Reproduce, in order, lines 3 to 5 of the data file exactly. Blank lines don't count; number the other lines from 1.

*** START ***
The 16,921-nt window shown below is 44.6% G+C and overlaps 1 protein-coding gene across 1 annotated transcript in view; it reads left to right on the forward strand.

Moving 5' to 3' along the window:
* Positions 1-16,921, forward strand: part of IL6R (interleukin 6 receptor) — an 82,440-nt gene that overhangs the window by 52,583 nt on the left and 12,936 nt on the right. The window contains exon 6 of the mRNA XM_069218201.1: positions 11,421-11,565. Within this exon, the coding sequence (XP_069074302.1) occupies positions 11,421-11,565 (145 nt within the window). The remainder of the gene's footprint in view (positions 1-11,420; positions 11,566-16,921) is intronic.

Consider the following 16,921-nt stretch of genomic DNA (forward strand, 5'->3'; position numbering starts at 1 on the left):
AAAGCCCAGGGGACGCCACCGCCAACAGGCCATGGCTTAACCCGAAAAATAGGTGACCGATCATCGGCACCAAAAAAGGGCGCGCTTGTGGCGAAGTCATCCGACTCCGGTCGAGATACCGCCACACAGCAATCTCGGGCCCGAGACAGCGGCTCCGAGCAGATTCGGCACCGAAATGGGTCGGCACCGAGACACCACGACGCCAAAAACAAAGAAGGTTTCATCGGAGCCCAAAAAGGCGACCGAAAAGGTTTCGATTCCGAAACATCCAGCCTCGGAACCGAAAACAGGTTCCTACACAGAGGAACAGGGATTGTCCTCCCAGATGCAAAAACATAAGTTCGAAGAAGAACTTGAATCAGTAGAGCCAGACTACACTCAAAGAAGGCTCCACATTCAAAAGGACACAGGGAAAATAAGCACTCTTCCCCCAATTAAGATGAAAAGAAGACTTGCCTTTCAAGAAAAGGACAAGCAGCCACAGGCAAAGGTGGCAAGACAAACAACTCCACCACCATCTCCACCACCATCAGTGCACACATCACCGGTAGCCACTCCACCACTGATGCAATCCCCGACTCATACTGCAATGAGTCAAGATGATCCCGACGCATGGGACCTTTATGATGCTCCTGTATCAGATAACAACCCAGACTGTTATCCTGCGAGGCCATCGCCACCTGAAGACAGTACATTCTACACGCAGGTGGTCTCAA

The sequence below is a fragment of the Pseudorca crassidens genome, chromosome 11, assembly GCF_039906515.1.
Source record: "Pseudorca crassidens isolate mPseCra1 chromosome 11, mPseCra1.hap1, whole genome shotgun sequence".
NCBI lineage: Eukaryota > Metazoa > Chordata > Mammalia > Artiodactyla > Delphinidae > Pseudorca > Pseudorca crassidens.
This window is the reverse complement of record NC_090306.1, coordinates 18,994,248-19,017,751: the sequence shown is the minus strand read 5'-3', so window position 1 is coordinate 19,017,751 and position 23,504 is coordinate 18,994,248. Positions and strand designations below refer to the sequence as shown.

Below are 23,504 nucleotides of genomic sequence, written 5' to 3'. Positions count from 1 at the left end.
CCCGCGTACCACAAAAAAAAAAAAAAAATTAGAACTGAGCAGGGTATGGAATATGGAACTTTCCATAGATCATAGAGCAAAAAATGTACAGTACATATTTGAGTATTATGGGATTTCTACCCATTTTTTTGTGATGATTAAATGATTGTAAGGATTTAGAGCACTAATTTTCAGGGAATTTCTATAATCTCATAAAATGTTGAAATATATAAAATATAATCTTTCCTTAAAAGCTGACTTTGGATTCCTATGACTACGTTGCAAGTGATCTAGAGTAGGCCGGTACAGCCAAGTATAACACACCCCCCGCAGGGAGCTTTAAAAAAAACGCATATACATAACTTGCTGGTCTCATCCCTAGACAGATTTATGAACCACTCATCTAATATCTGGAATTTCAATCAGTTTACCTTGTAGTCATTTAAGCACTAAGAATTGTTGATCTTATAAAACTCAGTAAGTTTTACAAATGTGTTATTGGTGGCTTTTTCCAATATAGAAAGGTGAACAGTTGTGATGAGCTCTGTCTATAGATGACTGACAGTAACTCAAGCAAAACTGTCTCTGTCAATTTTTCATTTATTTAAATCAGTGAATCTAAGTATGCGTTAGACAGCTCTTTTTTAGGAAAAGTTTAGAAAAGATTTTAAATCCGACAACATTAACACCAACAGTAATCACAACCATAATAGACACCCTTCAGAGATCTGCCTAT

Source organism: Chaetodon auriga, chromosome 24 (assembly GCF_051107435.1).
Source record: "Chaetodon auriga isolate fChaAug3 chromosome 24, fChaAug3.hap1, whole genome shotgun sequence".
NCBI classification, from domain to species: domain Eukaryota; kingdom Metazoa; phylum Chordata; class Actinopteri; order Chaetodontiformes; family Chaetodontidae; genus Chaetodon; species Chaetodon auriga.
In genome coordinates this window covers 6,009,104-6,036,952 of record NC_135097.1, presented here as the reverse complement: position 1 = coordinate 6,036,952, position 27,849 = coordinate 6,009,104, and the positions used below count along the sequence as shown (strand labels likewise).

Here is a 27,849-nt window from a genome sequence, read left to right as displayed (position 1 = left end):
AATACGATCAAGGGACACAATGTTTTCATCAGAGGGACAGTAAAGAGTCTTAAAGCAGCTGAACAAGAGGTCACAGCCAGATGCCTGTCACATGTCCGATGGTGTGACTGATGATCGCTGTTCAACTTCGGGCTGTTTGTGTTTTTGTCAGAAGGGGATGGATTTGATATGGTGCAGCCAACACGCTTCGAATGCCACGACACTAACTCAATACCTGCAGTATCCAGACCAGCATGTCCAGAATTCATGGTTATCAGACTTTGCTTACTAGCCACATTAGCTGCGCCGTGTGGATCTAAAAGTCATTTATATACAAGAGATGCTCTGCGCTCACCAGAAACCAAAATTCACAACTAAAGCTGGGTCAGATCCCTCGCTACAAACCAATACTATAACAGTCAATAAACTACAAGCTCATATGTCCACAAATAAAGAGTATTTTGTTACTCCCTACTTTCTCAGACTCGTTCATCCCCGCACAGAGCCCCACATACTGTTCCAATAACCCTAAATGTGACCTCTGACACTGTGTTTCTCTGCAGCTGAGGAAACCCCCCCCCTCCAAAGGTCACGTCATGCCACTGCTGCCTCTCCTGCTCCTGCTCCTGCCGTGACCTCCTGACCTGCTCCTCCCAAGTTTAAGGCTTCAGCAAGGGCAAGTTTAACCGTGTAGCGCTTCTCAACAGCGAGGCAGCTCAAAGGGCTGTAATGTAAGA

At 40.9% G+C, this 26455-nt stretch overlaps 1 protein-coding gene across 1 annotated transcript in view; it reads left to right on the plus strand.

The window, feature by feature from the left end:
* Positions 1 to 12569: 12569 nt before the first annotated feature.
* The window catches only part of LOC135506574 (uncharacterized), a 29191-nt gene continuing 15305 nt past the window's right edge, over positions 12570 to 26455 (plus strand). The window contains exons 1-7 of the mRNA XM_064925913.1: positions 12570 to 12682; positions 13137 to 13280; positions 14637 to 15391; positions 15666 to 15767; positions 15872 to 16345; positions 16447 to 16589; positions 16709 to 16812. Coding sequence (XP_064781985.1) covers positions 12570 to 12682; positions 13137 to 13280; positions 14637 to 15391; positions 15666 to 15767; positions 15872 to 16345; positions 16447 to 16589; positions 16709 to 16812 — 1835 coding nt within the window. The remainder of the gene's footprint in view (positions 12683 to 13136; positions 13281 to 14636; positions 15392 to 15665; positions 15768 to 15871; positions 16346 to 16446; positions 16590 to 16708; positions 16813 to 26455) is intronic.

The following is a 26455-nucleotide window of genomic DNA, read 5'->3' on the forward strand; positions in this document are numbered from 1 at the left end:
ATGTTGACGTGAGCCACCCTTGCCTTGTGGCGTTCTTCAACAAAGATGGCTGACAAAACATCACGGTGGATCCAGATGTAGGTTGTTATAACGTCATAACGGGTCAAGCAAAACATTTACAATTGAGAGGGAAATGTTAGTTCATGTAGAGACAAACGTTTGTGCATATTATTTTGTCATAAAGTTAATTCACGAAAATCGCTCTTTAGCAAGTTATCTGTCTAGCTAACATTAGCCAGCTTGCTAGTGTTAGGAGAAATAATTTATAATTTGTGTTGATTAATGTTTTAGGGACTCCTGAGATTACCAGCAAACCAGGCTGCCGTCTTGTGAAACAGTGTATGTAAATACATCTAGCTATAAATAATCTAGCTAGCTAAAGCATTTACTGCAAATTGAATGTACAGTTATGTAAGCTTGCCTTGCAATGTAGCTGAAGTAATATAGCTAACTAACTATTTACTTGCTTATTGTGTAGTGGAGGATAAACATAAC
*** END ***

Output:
* Positions 1-16,921, forward strand: part of IL6R (interleukin 6 receptor) — an 82,440-nt gene that overhangs the window by 52,583 nt on the left and 12,936 nt on the right. The window contains exon 6 of the mRNA XM_069218201.1: positions 11,421-11,565. Within this exon, the coding sequence (XP_069074302.1) occupies positions 11,421-11,565 (145 nt within the window). The remainder of the gene's footprint in view (positions 1-11,420; positions 11,566-16,921) is intronic.

Consider the following 16,921-nt stretch of genomic DNA (forward strand, 5'->3'; position numbering starts at 1 on the left):
AAAGCCCAGGGGACGCCACCGCCAACAGGCCATGGCTTAACCCGAAAAATAGGTGACCGATCATCGGCACCAAAAAAGGGCGCGCTTGTGGCGAAGTCATCCGACTCCGGTCGAGATACCGCCACACAGCAATCTCGGGCCCGAGACAGCGGCTCCGAGCAGATTCGGCACCGAAATGGGTCGGCACCGAGACACCACGACGCCAAAAACAAAGAAGGTTTCATCGGAGCCCAAAAAGGCGACCGAAAAGGTTTCGATTCCGAAACATCCAGCCTCGGAACCGAAAACAGGTTCCTACACAGAGGAACAGGGATTGTCCTCCCAGATGCAAAAACATAAGTTCGAAGAAGAACTTGAATCAGTAGAGCCAGACTACACTCAAAGAAGGCTCCACATTCAAAAGGACACAGGGAAAATAAGCACTCTTCCCCCAATTAAGATGAAAAGAAGACTTGCCTTTCAAGAAAAGGACAAGCAGCCACAGGCAAAGGTGGCAAGACAAACAACTCCACCACCATCTCCACCACCATCAGTGCACACATCACCGGTAGCCACTCCACCACTGATGCAATCCCCGACTCATACTGCAATGAGTCAAGATGATCCCGACGCATGGGACCTTTATGATGCTCCTGTATCAGATAACAACCCAGACTGTTATCCTGCGAGGCCATCGCCACCTGAAGACAGTACATTCTACACGCAGGTGGTCTCAA